Visiting the Archives
Old Book in Archives by ALA TechSource
Because materials are one-of-a-kind, they cannot be removed from the archives. But the facilities are open from 9 a.m. until 4:30 p.m. Monday to Friday and you are welcome to come in during those hours for as long as you need to. And there are computers, light tables, DVDs, VCRs, microfilm readers and plenty of tables and chairs so you can view everything you’d like to while you’re there. You are invited to take pictures of anything you find interesting and can purchase prints of photos or microfilm if you require more tangible records. Some records and photos are scanned and placed online for everyone to access so you can always have fun looking through their online database from home to see what you find.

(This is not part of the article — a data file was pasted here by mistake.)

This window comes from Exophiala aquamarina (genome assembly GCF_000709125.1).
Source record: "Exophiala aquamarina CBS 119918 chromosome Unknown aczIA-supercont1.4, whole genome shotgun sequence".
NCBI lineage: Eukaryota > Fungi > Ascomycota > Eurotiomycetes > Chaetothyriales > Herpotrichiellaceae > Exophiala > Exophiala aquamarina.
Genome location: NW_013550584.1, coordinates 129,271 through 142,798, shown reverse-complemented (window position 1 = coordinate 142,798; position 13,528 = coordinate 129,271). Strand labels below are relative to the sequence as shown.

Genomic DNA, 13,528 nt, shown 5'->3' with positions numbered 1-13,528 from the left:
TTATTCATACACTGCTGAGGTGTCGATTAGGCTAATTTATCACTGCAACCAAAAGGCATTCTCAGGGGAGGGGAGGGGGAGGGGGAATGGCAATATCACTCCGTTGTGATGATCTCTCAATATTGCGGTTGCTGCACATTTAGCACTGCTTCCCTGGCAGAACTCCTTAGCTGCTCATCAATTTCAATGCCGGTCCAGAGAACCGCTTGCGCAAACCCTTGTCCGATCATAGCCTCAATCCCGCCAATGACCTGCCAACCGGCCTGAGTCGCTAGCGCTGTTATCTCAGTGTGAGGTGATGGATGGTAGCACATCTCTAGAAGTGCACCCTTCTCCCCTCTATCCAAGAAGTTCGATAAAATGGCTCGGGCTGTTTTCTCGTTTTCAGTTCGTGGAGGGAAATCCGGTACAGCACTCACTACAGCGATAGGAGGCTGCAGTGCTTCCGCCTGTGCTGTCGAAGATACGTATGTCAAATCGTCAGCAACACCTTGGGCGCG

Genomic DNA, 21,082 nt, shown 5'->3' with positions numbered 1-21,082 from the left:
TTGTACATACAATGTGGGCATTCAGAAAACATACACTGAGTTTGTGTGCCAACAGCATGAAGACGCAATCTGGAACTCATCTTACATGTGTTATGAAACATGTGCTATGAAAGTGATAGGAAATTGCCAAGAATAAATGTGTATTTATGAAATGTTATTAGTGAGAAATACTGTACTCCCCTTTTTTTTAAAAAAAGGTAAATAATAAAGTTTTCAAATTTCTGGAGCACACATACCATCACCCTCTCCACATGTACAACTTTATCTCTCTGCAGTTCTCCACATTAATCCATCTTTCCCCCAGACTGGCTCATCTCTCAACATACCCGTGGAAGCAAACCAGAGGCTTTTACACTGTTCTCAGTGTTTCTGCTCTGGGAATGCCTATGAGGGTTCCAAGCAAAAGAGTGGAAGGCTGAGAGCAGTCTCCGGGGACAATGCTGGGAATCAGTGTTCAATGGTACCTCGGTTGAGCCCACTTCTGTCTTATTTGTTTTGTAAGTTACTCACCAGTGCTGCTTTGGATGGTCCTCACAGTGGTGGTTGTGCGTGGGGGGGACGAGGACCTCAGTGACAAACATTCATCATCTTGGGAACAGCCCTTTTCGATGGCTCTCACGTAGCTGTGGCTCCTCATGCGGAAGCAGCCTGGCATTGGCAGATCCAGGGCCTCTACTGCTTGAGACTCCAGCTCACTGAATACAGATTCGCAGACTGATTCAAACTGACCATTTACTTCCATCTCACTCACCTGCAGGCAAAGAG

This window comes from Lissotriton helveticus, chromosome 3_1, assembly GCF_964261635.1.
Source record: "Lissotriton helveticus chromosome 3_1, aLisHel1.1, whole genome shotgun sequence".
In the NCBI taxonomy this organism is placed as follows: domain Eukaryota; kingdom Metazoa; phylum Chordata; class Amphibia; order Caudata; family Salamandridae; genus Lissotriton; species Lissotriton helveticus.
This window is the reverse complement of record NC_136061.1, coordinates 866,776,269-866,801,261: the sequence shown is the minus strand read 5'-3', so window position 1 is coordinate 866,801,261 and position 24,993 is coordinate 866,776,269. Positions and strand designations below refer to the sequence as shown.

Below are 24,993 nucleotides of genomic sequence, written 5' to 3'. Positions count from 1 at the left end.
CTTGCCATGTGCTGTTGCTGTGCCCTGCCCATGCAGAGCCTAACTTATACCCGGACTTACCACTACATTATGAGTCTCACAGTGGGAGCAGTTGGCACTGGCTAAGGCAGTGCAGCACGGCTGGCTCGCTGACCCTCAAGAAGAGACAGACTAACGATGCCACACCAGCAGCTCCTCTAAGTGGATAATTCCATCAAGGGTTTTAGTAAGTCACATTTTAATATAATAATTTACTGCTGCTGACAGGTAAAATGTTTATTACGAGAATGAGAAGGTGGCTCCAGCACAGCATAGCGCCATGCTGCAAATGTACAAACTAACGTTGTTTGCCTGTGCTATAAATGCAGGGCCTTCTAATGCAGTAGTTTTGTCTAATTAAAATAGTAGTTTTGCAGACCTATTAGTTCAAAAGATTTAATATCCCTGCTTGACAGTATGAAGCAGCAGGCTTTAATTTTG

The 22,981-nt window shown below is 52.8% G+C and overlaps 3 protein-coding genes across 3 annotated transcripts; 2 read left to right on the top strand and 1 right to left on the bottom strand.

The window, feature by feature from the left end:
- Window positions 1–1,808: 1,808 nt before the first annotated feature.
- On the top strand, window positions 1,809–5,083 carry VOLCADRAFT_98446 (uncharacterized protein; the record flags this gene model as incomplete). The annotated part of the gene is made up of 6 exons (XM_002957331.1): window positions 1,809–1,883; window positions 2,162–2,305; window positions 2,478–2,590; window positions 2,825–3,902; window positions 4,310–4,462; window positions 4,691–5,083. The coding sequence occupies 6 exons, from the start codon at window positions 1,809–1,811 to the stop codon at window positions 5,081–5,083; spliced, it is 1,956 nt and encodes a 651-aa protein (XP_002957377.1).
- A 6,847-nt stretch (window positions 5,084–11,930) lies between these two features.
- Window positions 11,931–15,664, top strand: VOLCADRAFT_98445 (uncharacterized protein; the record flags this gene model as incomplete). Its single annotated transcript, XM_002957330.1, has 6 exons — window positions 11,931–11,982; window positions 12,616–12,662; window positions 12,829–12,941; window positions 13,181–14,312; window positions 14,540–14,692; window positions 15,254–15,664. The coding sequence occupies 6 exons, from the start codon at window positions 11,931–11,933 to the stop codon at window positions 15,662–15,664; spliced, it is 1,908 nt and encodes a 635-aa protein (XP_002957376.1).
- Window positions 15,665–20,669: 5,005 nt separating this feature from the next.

And the learning doesn’t stop with your house. The archives also hold old government records such as police records going back to 1847, public health records from as early as 1879, TTC records such as maps, construction plans and photographs dating back to 1921, municipal documentation going as far back as 1834 and more. There is also a wide array of non-governmental records and photographs for events and locations all over Toronto. So if you’ve ever wondered about an aspect of Toronto’s history, now’s your chance to find out! Be sure to check out the City of Toronto Archives’ website for more information!